theme(
    plot.title = element_text(
      family = font,
      size = 28,
      face = "bold",
      color = "#222222"
    ),
    plot.subtitle = element_text(
      family = font,
      size = 22,
      margin = margin(9, 0, 9, 0)
    ),
    plot.caption = element_blank()
  )

Legend Formatting

Next, we deal with the legend, putting it on top of the plot and left-aligning the text within it. Then, we remove the legend background (which would show up only if the background color of the entire plot were different), title, and legend key (the borders on the red, green, and blue boxes that show the island names). Finally, we make the legend’s text 18-point Helvetica with the same nearly black color.

penguins_plot_text +
  theme(
    legend.position = "top",
    legend.text.align = 0,
    legend.background = element_blank(),
    legend.title = element_blank(),
    legend.key = element_blank(),
    legend.text = element_text(
      family = font,
      size = 18,
      color = "#222222"
    )
  )

We can see the result in Figure 3.4.

Our chart with changes to the legend

Figure 3.4: Our chart with changes to the legend

And again, we save this plot so we can continue to alter it below.

penguins_plot_legend <- penguins_plot_text +
  theme(
    legend.position = "top",
    legend.text.align = 0,
    legend.background = element_blank(),
    legend.title = element_blank(),
    legend.key = element_blank(),
    legend.text = element_text(
      family = font,
      size = 18,
      color = "#222222"
    )
  )

Axis Formatting

Next are the axes. The code first removes axis titles because, as Nassos told me, these tend to take up a lot of chart real estate, and you can use the title and subtitle to make it clear what the axes show.

penguins_plot_legend +
  theme(
    axis.title = element_blank(),
    axis.text = element_text(
      family = font,
      size = 18,
      color = "#222222"
    ),
    axis.text.x = element_text(margin = margin(5, b = 10)),
    axis.ticks = element_blank(),
    axis.line = element_blank()
  )

All text on axes becomes 18-point Helevetica and nearly black. The text on the x axis (in our case, Biscoe, Dream, and Torgersen) gets a bit of spacing around it. And, finally, we remove both axis ticks and axis lines. We can see the changes to our axes in Figure 3.5.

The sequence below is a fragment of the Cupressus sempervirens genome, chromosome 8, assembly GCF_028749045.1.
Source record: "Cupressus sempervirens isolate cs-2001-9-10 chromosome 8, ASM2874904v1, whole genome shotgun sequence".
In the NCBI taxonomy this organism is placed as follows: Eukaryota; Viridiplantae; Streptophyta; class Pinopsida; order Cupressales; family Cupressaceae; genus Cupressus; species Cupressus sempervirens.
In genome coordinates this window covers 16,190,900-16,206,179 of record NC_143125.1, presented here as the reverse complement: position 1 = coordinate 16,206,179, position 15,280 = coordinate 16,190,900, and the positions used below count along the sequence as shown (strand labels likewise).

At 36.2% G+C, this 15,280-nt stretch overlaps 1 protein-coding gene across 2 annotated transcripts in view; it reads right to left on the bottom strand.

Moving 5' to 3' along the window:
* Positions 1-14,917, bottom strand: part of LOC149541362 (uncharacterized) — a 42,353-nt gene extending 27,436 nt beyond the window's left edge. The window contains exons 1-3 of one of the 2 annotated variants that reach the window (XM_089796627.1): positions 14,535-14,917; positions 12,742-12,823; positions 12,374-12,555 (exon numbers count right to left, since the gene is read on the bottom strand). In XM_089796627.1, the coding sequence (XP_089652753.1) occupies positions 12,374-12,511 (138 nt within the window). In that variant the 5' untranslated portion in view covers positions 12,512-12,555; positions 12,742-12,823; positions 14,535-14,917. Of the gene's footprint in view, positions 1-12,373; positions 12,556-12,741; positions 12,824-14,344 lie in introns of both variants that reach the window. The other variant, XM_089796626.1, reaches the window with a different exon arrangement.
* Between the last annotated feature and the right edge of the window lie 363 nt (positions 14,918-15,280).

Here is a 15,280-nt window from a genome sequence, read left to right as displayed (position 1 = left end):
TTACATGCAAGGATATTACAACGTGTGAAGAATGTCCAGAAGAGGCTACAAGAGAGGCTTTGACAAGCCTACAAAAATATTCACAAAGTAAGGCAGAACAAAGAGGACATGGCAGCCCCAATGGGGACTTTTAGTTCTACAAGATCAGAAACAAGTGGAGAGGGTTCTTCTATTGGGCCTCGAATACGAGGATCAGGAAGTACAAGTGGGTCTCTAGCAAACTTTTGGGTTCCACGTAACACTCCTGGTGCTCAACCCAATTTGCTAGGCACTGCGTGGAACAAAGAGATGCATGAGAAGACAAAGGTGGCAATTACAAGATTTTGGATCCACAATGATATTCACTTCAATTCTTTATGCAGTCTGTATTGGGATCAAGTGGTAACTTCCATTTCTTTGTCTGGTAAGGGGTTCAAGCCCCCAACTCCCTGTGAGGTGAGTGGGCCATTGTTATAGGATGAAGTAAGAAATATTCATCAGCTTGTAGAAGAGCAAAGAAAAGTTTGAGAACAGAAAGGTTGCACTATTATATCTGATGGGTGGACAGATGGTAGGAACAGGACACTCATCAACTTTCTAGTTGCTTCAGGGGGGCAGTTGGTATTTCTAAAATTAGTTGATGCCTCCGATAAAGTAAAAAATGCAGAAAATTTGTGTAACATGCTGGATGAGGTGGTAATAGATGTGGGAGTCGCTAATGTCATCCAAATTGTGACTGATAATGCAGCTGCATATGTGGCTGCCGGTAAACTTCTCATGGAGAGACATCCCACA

Our chart with changes to axis formatting

Figure 3.5: Our chart with changes to axis formatting

Let’s now save this plot as an object for future tweaks.

penguins_plot_axes <- penguins_plot_legend +
  theme(
    axis.title = element_blank(),
    axis.text = element_text(
      family = font,
      size = 18,
      color = "#222222"
    ),
    axis.text.x = element_text(margin = margin(5, b = 10)),
    axis.ticks = element_blank(),
    axis.line = element_blank()
  )

Grid Lines Formatting

Now that we’ve tweaked overall text formatting, the legend, and the axes, let’s move onto grid lines. The approach here is fairly straightforward: remove all minor grid lines and the major grid lines on the x axis, keeping only major grid lines on the y axis, but making them a light gray (using the #cbcbcb hex code).

penguins_plot_axes +
  theme(
    panel.grid.minor = element_blank(),
    panel.grid.major.y = element_line(color = "#cbcbcb"),
    panel.grid.major.x = element_blank()
  )

We can see the result of these tweaks to the grid lines in Figure 3.6.

Our chart with tweaks to the grid lines

Figure 3.6: Our chart with tweaks to the grid lines

And, once again, we save our plot to an object.

Background Formatting

The previous iteration of our plot still had a gray background. The bbc_style() function removes this with the following code.

penguins_plot_grid_lines +
  theme(
    panel.background = element_blank()
  )

The plot without the gray background is seen in Figure 3.7.

Our chart with the gray background removed

Figure 3.7: Our chart with the gray background removed

There we go! We’ve recreated the Penguin plot using the bbc_style() function.

Small Multiples Formatting

However, you may recall that the function contains a bit more code, to modify strip.background and strip.text. These elements become relevant in small multiples charts like the one discussed in Chapter 2. Let’s turn our penguin chart into a small multiples chart to see these components of the BBC’s theme. I’ve used the code from the bbc_style() function, minus the sections that deal with small multiples, to make Figure 3.8.

Small multiples chart with no changes to the strip text formatting